Glucose, being the primary fuel, a versatile bio-precursor, and a signaling molecule, is tightly controlled for metabolic homeostasis via various mechanisms, such as hormonal regulation by insulin and glucagon1. Insulin lowers blood sugar level by triggering cellular uptake of glucose2. The major facilitator superfamily (MFS) glucose transporter GLUT4 mediates the rate-limiting glucose cellular uptake in adipocytes and muscle cells, and thus plays a vital role in insulin-responsive glucose metabolism3,4,5,6.

At basal state, GLUT4 is primarily distributed on the membranes of the trans-Golgi network (TGN), endosomes and 50–70 nm tubulo-vesicular structures known as the GLUT4 storage vesicles (GSVs)7,8. Upon insulin stimulation, GLUT4 is quickly transported from these intracellular structures to the plasma membrane, resulting in rapid consumption of glucose from blood9. Impairment of cellular glucose uptake due to compromised insulin availability or sensing underlies diabetes mellitus10. Therefore, elucidating the structure and working mechanism of GLUT4 will both facilitate our understanding of the fundamental energy metabolism, and shed light on the development of potential intervention strategies for the deleterious disease11.

GLUT4, encoded by SLC2A4, is one of the 14 members of the SLC2A family. Among the SLC2A members, GLUT4 is most closely related to GLUT1, with a sequence identity and similarity of 65% and 79%, respectively. We solved crystal structures of human GLUT1 and GLUT3 in the inward- and outward-facing conformations a few years ago12,13. However, the unique sequences that mediate GLUT4’s membrane trafficking capability, including an FQQI motif on the amino (N) terminus and the LL and TELEY motifs on the carboxyl (C) terminus14,15,16,17,18, are not conserved in the SLC2A family, entailing the need to solve the high-resolution structure of GLUT4 (Supplementary Fig. 1).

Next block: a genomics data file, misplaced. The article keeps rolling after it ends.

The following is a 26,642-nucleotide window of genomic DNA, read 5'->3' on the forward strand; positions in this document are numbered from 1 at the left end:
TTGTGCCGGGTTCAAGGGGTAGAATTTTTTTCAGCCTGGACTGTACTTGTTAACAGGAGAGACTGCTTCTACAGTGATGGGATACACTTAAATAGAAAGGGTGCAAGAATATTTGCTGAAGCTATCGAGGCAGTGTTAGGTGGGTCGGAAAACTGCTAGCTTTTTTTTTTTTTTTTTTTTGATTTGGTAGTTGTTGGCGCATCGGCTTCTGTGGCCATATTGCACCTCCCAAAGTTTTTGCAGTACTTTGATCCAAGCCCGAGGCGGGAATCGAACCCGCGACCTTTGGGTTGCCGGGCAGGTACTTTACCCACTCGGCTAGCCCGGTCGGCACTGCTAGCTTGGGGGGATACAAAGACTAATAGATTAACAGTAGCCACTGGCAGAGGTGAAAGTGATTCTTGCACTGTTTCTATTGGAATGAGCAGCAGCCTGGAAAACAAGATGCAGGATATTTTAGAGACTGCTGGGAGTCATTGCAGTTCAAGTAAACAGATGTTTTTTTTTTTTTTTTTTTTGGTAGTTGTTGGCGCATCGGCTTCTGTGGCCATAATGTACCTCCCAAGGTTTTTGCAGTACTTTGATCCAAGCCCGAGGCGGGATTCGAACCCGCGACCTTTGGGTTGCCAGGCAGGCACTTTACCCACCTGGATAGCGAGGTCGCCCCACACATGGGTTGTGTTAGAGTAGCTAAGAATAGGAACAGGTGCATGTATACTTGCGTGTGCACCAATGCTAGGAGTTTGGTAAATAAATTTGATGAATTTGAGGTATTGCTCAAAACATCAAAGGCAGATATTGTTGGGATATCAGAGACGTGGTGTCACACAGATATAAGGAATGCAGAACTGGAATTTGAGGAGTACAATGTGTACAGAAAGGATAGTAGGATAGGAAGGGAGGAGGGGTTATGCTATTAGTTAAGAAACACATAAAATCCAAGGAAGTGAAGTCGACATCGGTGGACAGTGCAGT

Despite extensive efforts, we simply could not obtain diffracting crystals for GLUT4. Single particle cryo-electron microscopy (cryo-EM) is more powerful in grappling with low-yield samples with conformational heterogeneity. However, the size of GLUT4, with 509 residues in length, has represented a major technical obstacle for cryo-EM analysis.

In fact, small membrane proteins lacking relatively rigid bulky domains outside the membrane region represent one of the most challenging targets for cryo-EM, as the thick micelles or nanodiscs impede image processing and classification (Fig. 1a). They lack distinct features to facilitate the discrimination of extracellular/luminal and intracellular sides. Proteins with pseudo-symmetries are even more challenging, as the repeats within the membrane cannot be distinguished at low resolution during data processing (Fig. 1b). Recently reported cryo-EM structures of small membrane proteins either have higher symmetry, or consist of a relatively rigid soluble domain19,20,21,22,23. To over come these technical barrier, binders like antibodies or nanobodies have to be selected to facilitate cryo-EM analysis24,25 (Fig. 1a and Supplementary Table 1).

Fig. 1: Structural determination of human GLUT4.
figure 1